Waist-thigh ratio to help identify diabetes-prone folksUpdated: Nov 20, 2019 18:57 IST
PRAYAGRAJ: Next time, when you undress, look at yourself in the mirror. If you have a large belly and skinny thighs, you are liable to develop diabetes in the future, so say experts.
A simple non-invasive test involving the measurements of an individual’s waist and thigh, to ascertain the waist-thigh ratio (WTR), has been developed by a team of doctors led by Sangam city’s Dr Shivanjali Kumar Chaturvedi of Kumars Clinic and Dr Sarita Bajaj of MLN Medical College. Their findings have been published in various journals, including the ‘Indian Journal of Endocrinology and Metabolism’.
Apart from Dr Chaturvedi, experts like Dr Kamal Kumar of Prayagraj and medicos from Sir Ganga Ram Hospital, New Delhi, including Atul Gogia, Atul Kakar and Shrishti Paul Byotra are part of this team.
In this measurement comparison technique, if an individual has a big waist and thin thighs, he or she stands at a high probability of suffering from diabetes as compared to the opposite scenario, said Dr Chaturvedi.
“The fat around the belly is known as visceral fat and the fat in the thighs is called the subcutaneous fat and structurally, we Indians tend to have big bellies and thin legs, whereas the reverse would be ideal,” the doctor said, who has been using this technique since 2017 and has found it very effective.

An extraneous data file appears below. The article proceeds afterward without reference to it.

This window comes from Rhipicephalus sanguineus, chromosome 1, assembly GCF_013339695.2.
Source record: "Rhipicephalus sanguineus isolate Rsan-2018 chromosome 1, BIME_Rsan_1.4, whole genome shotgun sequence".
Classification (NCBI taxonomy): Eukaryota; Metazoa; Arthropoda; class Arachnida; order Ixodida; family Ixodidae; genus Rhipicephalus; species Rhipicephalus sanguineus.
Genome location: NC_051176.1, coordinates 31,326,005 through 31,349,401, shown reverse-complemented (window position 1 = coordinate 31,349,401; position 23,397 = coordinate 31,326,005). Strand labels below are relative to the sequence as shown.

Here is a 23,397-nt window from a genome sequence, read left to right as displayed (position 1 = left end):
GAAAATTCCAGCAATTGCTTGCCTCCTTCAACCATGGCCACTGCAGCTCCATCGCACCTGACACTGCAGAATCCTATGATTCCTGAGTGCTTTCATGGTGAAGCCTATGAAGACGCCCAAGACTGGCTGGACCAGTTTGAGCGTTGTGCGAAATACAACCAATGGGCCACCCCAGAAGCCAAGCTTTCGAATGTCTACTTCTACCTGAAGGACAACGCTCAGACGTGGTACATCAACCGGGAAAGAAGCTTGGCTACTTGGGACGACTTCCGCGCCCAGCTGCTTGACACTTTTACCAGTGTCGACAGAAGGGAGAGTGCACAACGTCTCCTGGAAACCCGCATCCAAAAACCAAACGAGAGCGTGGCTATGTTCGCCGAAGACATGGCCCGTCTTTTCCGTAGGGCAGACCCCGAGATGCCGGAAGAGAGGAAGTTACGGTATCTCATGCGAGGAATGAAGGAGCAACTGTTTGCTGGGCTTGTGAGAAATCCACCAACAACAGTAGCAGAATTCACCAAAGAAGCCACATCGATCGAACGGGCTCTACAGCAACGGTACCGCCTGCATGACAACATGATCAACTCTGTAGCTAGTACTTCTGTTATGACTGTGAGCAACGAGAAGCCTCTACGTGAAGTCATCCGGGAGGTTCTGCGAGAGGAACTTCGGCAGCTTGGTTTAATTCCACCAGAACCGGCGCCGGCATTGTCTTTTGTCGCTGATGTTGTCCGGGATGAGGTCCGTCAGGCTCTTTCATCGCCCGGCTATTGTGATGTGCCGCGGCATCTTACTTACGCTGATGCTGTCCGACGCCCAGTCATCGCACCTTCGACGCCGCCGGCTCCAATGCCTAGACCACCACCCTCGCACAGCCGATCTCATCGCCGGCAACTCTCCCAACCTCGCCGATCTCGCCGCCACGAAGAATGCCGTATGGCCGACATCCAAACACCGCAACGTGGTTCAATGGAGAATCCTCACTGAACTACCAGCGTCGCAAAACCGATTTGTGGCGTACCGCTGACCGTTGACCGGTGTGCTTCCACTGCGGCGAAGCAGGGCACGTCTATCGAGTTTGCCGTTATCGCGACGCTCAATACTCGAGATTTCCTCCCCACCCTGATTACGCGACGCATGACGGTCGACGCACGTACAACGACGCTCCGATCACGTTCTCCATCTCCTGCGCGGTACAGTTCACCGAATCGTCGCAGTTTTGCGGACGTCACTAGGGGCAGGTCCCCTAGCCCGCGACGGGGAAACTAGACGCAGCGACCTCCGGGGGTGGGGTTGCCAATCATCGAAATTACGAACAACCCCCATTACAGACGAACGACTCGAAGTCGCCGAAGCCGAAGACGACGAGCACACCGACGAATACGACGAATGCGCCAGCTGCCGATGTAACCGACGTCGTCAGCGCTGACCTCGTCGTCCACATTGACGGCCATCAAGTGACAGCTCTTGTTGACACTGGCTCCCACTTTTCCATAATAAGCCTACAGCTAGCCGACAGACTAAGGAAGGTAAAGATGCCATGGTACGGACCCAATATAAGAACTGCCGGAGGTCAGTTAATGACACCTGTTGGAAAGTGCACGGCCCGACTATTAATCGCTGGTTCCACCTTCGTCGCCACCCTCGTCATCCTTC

In the papers published, Dr Chaturvedi and her team have reported that Indians with a greater thigh circumference were less likely to have or develop diabetes compared to those with thinner thighs. The WTR was greater in patients who had or were prone to having diabetes and this simple test had an accuracy of almost 85%, she added.
“Data from 1,055 North-Indian subjects – in the age group 25 to 90 years – was analysed. Comprising 504 females and 550 males, we divided them into diabetic and non-diabetic groups and out of several anthropo-metric measurements, studied the WTR correlated significantly and positively with all three measures of diabetes ie fasting, random and post-fasting”, she said.
The patient’s history, physical examination, and various investigations have been included in the analysis to reach the WTR. These investigations include complete blood count, fasting plasma glucose (FPG) and postprandial plasma glucose (PPG) estimation, kidney function tests, liver function tests and urine examination.
“Our greater concern is the fact that almost half of these diabetics are undiagnosed and unless we identify those at risk from it as early as possible, we cannot make timely intervention, and for this, we require simple and inexpensive screening tools that can be used easily,” she said.
“Used as a simple screening process in the outpatient clinic, the WTR can help us in the early detection of diabetes by identifying those at risk and determining the need for further investigations. This may prove to be of utmost use as a simple and inexpensive diagnostic and screening tool, especially in a developing country such as ours,” said the doctor.